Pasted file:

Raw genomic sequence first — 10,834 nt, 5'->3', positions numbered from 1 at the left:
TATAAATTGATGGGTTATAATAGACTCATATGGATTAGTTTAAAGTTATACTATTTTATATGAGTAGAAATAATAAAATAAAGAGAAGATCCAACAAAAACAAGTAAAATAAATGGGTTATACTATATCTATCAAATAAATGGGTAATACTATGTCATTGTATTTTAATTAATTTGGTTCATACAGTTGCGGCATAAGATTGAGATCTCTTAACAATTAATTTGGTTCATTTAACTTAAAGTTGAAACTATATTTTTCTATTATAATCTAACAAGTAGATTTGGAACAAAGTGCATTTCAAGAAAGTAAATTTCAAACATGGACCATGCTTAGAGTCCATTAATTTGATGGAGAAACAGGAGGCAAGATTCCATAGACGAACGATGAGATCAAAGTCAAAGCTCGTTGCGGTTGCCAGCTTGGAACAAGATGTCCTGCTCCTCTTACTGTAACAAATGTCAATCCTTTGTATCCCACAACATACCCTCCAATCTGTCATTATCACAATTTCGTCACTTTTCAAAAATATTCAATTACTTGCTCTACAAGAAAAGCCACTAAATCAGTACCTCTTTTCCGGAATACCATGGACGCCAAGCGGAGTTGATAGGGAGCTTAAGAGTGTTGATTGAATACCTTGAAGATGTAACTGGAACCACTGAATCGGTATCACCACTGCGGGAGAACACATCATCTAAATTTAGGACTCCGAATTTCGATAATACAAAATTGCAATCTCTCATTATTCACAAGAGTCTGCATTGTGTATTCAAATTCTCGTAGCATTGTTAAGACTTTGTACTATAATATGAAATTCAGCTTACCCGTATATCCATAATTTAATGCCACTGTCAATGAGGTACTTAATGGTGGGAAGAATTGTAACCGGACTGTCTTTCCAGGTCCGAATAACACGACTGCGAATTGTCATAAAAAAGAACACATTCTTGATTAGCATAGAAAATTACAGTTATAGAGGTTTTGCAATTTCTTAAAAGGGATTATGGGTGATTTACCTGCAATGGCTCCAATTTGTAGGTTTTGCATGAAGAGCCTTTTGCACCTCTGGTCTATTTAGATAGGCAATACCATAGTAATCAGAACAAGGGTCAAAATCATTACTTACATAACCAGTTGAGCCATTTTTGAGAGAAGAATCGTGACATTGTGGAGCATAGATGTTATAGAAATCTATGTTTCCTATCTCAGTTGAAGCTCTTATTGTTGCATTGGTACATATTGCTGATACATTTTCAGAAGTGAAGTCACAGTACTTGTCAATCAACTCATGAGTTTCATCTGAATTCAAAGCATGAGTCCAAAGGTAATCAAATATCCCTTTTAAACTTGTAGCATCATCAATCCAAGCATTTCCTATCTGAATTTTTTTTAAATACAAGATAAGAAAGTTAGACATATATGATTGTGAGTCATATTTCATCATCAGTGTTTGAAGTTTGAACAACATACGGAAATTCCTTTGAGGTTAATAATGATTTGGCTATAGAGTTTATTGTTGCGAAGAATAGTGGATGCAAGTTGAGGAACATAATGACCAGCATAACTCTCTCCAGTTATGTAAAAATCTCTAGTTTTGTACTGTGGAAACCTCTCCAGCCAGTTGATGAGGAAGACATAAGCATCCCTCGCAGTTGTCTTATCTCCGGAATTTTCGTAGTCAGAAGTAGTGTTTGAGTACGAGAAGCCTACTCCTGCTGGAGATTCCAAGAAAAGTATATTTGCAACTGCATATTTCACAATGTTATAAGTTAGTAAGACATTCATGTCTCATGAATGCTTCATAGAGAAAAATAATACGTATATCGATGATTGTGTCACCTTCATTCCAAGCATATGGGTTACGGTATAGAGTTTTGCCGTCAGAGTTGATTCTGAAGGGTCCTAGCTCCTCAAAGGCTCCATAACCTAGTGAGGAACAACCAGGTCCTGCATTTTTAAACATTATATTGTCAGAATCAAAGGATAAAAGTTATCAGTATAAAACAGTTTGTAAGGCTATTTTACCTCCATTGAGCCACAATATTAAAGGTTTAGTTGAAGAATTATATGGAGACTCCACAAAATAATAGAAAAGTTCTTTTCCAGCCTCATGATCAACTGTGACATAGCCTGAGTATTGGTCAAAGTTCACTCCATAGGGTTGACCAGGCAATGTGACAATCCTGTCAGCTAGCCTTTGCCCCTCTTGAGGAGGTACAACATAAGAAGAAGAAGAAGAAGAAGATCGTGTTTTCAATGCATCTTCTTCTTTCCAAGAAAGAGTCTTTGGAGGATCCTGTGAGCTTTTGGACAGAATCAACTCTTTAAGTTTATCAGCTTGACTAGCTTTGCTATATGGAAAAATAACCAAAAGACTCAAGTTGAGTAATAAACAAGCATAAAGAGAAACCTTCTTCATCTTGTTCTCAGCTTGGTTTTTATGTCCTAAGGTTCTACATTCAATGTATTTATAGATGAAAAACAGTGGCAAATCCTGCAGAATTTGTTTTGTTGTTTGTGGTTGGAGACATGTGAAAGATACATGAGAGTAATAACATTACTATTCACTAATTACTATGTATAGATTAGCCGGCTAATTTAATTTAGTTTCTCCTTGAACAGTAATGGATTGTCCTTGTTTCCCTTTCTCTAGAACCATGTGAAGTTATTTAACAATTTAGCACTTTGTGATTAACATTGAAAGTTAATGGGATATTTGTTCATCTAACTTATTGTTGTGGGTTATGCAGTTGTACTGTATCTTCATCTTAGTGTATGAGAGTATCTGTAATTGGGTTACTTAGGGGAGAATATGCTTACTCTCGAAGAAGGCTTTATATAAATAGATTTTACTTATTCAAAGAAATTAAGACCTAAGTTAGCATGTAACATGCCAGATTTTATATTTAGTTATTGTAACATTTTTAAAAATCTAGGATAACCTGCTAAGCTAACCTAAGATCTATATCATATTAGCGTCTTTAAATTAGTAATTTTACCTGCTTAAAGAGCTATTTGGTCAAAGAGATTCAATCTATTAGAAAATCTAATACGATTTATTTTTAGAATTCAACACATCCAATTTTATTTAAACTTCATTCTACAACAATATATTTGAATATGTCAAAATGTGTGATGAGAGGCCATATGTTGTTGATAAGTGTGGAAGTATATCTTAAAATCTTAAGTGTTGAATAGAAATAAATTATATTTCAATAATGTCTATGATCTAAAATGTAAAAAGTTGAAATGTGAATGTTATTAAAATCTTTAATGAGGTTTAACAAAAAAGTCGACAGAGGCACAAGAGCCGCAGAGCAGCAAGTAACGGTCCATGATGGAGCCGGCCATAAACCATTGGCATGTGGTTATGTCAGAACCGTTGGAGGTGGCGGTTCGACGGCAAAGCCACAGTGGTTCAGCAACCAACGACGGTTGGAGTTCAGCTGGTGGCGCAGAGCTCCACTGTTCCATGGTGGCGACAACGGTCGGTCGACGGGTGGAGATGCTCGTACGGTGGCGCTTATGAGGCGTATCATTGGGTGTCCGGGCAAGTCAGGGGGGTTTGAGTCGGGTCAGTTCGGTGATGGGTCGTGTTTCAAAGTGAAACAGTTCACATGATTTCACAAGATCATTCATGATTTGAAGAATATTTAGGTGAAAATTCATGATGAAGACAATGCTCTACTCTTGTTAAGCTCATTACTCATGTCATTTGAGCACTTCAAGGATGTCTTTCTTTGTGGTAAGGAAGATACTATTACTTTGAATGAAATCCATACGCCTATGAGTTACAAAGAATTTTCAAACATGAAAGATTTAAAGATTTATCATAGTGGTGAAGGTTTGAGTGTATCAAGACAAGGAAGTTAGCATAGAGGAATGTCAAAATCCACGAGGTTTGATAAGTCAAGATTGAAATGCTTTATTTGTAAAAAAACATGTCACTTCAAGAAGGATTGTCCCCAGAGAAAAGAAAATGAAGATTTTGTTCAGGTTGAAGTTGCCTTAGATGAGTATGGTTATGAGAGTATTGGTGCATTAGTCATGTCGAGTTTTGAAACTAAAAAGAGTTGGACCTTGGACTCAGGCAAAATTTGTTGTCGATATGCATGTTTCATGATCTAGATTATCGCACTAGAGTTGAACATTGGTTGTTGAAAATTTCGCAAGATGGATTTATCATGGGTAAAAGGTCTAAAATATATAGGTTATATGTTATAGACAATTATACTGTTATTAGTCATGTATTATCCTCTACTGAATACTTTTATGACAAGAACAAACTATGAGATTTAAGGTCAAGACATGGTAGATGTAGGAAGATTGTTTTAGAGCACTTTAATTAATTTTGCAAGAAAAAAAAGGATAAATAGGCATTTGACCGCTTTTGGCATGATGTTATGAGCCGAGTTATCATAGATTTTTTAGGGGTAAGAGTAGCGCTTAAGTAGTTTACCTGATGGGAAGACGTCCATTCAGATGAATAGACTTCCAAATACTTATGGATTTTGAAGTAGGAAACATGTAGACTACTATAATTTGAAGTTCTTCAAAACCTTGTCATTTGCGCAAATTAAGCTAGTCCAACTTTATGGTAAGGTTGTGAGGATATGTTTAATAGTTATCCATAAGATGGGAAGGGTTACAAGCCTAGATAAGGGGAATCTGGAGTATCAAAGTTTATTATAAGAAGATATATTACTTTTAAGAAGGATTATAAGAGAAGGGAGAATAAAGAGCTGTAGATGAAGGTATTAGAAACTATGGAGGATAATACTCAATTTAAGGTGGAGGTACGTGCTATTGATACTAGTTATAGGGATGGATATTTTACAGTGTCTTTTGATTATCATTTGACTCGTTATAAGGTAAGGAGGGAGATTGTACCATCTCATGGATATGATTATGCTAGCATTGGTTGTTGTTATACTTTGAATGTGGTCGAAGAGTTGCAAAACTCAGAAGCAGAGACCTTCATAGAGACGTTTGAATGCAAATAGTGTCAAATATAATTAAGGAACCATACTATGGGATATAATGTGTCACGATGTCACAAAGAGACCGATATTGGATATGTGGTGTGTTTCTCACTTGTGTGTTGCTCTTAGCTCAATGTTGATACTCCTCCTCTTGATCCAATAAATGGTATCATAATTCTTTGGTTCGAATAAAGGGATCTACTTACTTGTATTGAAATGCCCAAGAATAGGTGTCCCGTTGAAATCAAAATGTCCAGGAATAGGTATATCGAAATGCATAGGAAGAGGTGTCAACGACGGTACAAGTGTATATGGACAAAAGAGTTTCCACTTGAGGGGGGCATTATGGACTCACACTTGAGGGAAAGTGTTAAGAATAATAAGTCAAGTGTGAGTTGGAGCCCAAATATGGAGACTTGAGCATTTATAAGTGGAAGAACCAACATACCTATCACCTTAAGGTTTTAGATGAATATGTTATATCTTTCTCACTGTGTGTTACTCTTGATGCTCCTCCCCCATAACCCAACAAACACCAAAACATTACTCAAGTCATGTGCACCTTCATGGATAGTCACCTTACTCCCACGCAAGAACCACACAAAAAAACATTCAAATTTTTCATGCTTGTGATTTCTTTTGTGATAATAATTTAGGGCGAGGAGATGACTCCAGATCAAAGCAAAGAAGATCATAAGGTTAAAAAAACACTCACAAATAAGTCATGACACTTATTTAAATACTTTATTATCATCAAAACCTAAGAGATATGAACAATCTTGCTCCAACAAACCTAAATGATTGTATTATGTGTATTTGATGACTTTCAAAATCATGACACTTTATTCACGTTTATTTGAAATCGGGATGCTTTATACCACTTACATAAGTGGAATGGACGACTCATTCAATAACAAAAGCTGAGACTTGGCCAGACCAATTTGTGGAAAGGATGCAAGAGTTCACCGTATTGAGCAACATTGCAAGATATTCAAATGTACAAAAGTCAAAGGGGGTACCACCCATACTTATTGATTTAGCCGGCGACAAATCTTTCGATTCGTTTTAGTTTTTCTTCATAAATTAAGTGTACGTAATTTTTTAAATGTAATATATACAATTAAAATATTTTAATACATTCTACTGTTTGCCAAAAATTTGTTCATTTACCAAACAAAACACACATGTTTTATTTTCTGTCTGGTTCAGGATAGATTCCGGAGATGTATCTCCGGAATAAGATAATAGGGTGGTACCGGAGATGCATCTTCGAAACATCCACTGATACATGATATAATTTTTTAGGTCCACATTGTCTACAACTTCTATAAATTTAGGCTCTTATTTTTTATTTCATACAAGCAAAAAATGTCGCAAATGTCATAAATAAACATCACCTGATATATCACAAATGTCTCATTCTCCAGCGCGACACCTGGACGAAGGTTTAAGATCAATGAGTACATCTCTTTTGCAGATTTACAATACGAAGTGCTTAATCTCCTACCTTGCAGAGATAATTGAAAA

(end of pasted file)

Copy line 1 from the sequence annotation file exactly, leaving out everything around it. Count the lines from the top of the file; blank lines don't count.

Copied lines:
Raw genomic sequence first — 10,834 nt, 5'->3', positions numbered from 1 at the left: